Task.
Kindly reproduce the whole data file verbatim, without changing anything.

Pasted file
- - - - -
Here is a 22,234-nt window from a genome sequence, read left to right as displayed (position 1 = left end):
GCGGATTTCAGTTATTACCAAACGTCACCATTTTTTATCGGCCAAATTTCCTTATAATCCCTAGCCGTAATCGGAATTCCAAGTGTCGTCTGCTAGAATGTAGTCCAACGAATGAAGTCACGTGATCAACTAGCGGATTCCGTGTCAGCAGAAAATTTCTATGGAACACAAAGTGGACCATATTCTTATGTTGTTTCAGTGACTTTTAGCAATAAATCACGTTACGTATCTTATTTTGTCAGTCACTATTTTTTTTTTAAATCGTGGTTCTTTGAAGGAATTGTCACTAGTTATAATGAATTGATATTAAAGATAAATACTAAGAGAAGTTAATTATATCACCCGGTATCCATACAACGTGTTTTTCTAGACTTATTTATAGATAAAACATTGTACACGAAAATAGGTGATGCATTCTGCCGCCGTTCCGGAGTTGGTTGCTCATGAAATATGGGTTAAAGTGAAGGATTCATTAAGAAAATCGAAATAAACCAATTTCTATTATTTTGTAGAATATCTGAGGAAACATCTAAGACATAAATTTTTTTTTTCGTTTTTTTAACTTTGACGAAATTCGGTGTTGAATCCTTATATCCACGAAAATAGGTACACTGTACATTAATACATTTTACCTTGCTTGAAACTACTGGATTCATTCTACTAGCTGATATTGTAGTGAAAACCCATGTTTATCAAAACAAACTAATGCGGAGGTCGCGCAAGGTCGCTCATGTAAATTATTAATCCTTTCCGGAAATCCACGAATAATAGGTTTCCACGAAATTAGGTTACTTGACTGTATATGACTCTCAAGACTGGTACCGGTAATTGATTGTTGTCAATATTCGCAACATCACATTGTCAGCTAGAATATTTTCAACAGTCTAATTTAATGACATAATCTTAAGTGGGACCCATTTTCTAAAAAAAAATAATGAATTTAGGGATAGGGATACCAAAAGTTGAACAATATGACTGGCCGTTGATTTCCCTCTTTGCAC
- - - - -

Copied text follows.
Here is a 22,234-nt window from a genome sequence, read left to right as displayed (position 1 = left end):
GCGGATTTCAGTTATTACCAAACGTCACCATTTTTTATCGGCCAAATTTCCTTATAATCCCTAGCCGTAATCGGAATTCCAAGTGTCGTCTGCTAGAATGTAGTCCAACGAATGAAGTCACGTGATCAACTAGCGGATTCCGTGTCAGCAGAAAATTTCTATGGAACACAAAGTGGACCATATTCTTATGTTGTTTCAGTGACTTTTAGCAATAAATCACGTTACGTATCTTATTTTGTCAGTCACTATTTTTTTTTTAAATCGTGGTTCTTTGAAGGAATTGTCACTAGTTATAATGAATTGATATTAAAGATAAATACTAAGAGAAGTTAATTATATCACCCGGTATCCATACAACGTGTTTTTCTAGACTTATTTATAGATAAAACATTGTACACGAAAATAGGTGATGCATTCTGCCGCCGTTCCGGAGTTGGTTGCTCATGAAATATGGGTTAAAGTGAAGGATTCATTAAGAAAATCGAAATAAACCAATTTCTATTATTTTGTAGAATATCTGAGGAAACATCTAAGACATAAATTTTTTTTTTCGTTTTTTTAACTTTGACGAAATTCGGTGTTGAATCCTTATATCCACGAAAATAGGTACACTGTACATTAATACATTTTACCTTGCTTGAAACTACTGGATTCATTCTACTAGCTGATATTGTAGTGAAAACCCATGTTTATCAAAACAAACTAATGCGGAGGTCGCGCAAGGTCGCTCATGTAAATTATTAATCCTTTCCGGAAATCCACGAATAATAGGTTTCCACGAAATTAGGTTACTTGACTGTATATGACTCTCAAGACTGGTACCGGTAATTGATTGTTGTCAATATTCGCAACATCACATTGTCAGCTAGAATATTTTCAACAGTCTAATTTAATGACATAATCTTAAGTGGGACCCATTTTCTAAAAAAAAATAATGAATTTAGGGATAGGGATACCAAAAGTTGAACAATATGACTGGCCGTTGATTTCCCTCTTTGCAC